There are two ways to include files in your project that guarantees compilation. Only one of these ways should be used at a time.
The first method is the one I learned many moons ago: manually. This uses an #inlcude directive and the path to the file enclosed in
quotation marks, i.e.
#include "someplace/somefile". The second, Xcode specific method, is checking the “Target” checkbox.
This checkbox is in the “Target” column, identifiable by the tiny “target” icon in the column header.
Just in case I lost you.
Whenever you add new file to your project in Xcode 3.1, the “target,” i.e. the executable being built, will be automatically selected. Little did I know. I never pay attention to these “details.” After all, I’m the super, bees knees programmer guy. I already know it all. Right?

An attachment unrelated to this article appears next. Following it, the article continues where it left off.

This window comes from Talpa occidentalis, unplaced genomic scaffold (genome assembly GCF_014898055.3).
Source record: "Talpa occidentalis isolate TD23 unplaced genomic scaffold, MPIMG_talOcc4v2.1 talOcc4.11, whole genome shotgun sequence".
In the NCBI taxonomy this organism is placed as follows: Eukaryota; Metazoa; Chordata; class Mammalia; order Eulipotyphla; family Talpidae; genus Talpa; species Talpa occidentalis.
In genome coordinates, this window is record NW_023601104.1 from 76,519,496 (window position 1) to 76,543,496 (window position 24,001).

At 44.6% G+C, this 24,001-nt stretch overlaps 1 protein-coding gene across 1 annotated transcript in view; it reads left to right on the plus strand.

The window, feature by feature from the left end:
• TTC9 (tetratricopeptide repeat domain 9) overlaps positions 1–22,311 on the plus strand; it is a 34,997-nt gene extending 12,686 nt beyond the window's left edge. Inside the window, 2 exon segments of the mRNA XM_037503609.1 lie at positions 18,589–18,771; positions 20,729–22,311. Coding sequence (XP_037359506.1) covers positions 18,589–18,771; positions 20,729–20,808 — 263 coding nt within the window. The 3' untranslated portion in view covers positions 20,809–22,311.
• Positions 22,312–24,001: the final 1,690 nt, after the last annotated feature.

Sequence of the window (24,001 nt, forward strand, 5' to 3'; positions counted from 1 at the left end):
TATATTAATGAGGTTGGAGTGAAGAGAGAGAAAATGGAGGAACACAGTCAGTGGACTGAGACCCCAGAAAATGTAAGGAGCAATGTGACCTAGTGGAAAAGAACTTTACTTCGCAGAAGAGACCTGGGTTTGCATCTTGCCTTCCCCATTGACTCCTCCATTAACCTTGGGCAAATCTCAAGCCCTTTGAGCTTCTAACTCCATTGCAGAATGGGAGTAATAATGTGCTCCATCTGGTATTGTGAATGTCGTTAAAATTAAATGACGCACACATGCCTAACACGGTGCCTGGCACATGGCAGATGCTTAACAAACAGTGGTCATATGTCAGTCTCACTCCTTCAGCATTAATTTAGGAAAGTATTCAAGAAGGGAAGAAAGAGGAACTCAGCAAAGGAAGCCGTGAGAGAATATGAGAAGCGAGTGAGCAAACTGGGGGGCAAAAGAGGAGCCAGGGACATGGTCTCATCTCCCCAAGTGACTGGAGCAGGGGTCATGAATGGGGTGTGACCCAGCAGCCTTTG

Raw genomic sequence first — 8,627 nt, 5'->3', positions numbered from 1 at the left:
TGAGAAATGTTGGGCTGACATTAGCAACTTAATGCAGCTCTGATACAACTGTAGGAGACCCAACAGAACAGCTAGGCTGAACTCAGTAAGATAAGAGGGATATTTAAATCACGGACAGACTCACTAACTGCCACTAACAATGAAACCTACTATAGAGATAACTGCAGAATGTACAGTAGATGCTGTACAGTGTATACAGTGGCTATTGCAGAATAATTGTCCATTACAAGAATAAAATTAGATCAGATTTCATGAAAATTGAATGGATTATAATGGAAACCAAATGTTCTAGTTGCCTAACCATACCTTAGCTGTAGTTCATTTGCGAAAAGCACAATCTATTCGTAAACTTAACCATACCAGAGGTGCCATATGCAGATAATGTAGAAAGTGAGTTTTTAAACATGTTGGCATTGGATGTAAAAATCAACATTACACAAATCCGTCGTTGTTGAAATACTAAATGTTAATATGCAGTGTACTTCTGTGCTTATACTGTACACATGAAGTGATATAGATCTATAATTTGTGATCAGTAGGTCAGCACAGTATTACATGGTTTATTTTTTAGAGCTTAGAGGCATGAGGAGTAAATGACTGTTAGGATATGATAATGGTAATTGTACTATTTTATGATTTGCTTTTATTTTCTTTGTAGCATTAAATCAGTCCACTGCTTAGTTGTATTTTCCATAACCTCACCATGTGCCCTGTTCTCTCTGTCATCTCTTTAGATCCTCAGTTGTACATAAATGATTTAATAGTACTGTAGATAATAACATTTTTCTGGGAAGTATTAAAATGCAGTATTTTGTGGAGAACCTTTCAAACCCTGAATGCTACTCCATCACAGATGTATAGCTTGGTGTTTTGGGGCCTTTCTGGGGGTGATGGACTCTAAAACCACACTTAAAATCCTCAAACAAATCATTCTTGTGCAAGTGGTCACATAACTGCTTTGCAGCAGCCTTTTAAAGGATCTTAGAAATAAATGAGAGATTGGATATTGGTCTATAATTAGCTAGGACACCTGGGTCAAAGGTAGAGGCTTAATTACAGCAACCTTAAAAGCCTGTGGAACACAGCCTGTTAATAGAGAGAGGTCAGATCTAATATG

If, as I did initially, you have your file (SimpleCat.cpp for me) added to a target, and you explicitly #include it you’ll make gcc cry. Actually it will complain about duplicate symbols when linking. Incidentally the same thing happens on the command line so this isn’t something Xcode is doing all by itself.
If, for example, you have a file SimpleCat.cpp included in main.cpp and you try to use the command
g++ SimpleCat.h SimpleCat.cpp main.h main.cpp -o simplekitteh
You will be presented with the exact linking error shown by xcode. If you remove the SimpleCat.cpp file from the command, or comment out its include in main.cpp (and leave the command as is) simplekitteh will purr along nicely.
That is all.
Took me about an hour or two to figure this out.